Extreme Weather Hits Home – Weblog

October 29, 2007

Post Requesting Simulations

Filed under: Trapped Moisture — Tags: , , — John Banta @ 3:22 pm

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In “Extreme Weather Hits Home, I indicated I would be posting ideal wall simulations. Rather than limiting myself to the ideal – here’s some simulations that show acceptable and problem situations.   – John Banta

  1. Looking for latest test results of the “Ideal Wall”and is any of it applicable to commercial buildings?Comment by Jack Lofstrom — October 29, 2007 @ 2:10 pm | Edit This
  2. Hi Jack,

The wall assembly types I have been using are modeled for residential structures, but should apply to commercial buildings as well – providing their indoor moisture levels are at reasonable levels. So office commercial should be fine. Manufacturing processes that raise indoor humidity levels (bakery, cleaners, indoor swimming pool …) have not been explored, but logically would tend to get into trouble quicker.

 I have simulated a wall assembly for Montreal Canada, and Miami, FL. The wall works well in Montreal and fills with water in Miami. Removing the 10 mil poly in Miami reduces the problem. I have posted the simulation run for this particular example below.

  1. John Banta

Typical Brick wall assembly in Montreal

Filed under: Trapped Moisture — Tags: , , — John Banta @ 3:14 pm

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This is a typical construction style for brick wall building in Montreal, Canada. The wall layers are from outside to inside:

4″ Brick

1″ Airspace

60 lb felt paper

3.5″ fiberglass insulation

Gypsum Board

Latex Paint

The simulation was run using WUFI for the projected period October 1, 2007 to October 1, 2009 assuming these are normal years (not significantly different from influences by climate change).

The blue represents moisture. The wall assembly doesn’t get into trouble because the water vapor doesn’t condense in the wall cavity. Note there is condensation in the air space, but this is okay because it can drain down the 60 lb building paper and drain from the space behind the bricks.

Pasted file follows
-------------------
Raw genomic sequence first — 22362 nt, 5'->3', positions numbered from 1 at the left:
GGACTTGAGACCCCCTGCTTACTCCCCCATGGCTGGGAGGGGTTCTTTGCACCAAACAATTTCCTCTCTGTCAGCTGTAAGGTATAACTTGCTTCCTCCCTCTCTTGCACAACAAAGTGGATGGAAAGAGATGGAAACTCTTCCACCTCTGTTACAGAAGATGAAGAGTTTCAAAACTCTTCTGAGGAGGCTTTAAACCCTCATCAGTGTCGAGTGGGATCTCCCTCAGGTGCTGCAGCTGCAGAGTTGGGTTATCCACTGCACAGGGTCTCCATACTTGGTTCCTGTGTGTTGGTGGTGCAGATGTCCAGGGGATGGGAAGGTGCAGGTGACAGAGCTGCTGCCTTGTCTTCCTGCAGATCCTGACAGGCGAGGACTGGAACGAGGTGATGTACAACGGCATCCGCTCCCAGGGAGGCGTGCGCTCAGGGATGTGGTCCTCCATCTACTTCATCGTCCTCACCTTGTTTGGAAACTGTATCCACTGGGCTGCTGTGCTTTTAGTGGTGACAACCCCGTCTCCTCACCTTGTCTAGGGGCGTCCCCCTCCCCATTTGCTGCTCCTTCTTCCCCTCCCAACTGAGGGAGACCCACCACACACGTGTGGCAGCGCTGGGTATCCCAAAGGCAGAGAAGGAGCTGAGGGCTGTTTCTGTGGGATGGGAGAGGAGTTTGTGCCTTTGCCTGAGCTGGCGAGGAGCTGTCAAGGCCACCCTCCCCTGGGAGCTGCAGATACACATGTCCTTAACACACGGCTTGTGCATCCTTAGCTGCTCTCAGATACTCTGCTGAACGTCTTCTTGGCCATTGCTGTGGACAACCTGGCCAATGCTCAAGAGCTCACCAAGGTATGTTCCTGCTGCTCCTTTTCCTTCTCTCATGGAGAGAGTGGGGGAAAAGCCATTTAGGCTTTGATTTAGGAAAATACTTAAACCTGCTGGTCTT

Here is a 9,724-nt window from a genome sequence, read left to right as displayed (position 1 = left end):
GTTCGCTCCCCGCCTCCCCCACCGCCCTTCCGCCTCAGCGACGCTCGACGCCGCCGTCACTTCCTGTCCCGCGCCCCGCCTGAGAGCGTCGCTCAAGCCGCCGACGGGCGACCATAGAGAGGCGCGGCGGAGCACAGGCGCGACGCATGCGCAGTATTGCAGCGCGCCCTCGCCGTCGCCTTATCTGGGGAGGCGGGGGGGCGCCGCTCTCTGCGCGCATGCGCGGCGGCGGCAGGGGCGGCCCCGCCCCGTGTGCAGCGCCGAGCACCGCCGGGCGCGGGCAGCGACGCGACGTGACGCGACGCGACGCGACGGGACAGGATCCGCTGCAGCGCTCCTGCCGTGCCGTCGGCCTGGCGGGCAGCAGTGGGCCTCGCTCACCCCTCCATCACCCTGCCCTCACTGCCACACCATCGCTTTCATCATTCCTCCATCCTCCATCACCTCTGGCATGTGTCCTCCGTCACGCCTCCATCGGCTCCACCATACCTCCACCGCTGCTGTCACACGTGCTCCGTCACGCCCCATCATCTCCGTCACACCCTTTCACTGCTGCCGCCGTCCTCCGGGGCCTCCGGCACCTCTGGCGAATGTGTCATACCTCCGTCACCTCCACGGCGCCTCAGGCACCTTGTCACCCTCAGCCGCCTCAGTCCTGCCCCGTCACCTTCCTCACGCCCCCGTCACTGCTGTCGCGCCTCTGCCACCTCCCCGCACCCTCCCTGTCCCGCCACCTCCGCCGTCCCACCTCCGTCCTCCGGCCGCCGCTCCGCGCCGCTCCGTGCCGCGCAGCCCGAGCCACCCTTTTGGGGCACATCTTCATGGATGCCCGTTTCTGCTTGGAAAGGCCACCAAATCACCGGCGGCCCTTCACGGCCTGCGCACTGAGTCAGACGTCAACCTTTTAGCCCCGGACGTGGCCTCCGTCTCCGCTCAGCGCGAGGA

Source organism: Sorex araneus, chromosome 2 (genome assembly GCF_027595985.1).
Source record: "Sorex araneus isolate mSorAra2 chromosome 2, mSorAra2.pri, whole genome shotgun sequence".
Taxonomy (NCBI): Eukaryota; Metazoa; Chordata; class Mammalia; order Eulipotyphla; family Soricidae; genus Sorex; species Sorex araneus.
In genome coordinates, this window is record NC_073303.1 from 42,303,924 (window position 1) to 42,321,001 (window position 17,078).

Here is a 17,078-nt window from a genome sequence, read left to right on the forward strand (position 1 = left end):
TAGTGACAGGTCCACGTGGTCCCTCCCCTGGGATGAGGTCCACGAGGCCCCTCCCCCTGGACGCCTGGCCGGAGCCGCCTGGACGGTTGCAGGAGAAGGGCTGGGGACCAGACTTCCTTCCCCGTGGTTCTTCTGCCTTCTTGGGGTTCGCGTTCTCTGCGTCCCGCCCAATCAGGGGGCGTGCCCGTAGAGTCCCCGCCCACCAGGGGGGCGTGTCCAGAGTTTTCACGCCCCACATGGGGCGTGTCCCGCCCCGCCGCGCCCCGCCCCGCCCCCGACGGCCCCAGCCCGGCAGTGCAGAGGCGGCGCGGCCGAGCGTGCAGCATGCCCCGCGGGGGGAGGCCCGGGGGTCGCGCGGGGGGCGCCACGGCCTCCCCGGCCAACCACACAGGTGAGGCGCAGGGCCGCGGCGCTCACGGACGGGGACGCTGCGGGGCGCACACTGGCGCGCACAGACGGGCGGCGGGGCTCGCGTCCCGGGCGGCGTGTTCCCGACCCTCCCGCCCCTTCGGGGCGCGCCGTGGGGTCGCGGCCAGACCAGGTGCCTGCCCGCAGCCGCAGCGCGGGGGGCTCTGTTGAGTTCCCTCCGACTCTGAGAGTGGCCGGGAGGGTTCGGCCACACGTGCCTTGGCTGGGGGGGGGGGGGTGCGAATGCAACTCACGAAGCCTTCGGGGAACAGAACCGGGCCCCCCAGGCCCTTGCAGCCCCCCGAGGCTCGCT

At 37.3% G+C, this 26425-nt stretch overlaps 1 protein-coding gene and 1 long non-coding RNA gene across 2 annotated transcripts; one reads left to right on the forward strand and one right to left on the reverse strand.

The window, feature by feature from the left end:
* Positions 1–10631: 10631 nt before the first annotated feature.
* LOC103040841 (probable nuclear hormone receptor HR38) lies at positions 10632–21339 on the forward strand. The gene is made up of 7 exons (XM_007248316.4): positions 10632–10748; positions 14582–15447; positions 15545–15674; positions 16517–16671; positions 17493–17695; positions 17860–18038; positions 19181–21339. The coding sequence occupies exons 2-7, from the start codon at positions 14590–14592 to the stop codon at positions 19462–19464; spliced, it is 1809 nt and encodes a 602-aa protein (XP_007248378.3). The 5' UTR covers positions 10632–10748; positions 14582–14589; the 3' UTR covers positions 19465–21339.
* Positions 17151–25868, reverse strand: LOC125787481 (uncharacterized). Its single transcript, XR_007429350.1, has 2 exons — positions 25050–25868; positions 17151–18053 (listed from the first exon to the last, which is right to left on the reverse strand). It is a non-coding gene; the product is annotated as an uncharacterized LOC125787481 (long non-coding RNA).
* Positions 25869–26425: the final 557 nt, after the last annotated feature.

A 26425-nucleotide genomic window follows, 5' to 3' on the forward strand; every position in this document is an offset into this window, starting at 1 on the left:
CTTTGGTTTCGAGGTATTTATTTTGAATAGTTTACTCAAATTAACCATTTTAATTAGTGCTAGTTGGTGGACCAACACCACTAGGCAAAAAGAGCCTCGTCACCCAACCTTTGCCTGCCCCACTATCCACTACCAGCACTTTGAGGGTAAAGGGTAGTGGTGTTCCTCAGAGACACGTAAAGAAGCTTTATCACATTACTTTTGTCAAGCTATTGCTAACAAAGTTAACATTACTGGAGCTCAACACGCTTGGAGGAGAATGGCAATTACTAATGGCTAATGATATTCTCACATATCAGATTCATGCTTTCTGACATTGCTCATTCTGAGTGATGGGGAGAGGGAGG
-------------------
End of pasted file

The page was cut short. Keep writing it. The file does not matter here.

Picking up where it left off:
Typical Brick wall assembly in Montreal Moved to Miami

Filed under: Trapped Moisture — John Banta @ 3:12 pm

miami-brick.jpg

Here is the same wall assembly if it were moved to Miami, Florida.

 As climate changes and higher levels of humidity occur it is like moving a building northward. Notice how the fiberglass insulation layer has reached the condensation point. That water will tend to be trapped in the wall and would be expected to cause deterioration.

Typical Brick wall assembly in Miami (no interior vapor barrier)

Filed under: Trapped Moisture — Tags: , , — John Banta @ 3:11 pm

miami-brick-no-poly.jpg

The only difference between this wall and the last is the interior vapor barrier was removed.

These three models when compared demonstrate the significant difference in a wall assembly where a vapor barrier is installed inappropriately.

In my book I predict that climate change resulting in higher levels of humidity will at some point reach a tipping point where many northern buildings will begin to deteriorate inside the wall cavities. Because the developing problem is hidden from view and may not be recognized quickly – severe deterioration may result.

October 26, 2007

California Fires – Garment Restoration

Filed under: Fires — Tags: , , — John Banta @ 11:27 pm

Extreme Weather Hits Home

A substantial amount of clothing, textiles and linens can be cost effectively saved even when severely soot damaged, but only if you use a knowledgeable company. This isn’t a job for your corner cleaner. The following comments are from Jeff Schultz of the Certified Restoration Drycleaning Network, visit www.crdn.com and Andrew Johnston of  Blue Sky Cleaners www.blueskycleaners.com. They represent excellent advice for anyone trying to recover after any type of fire.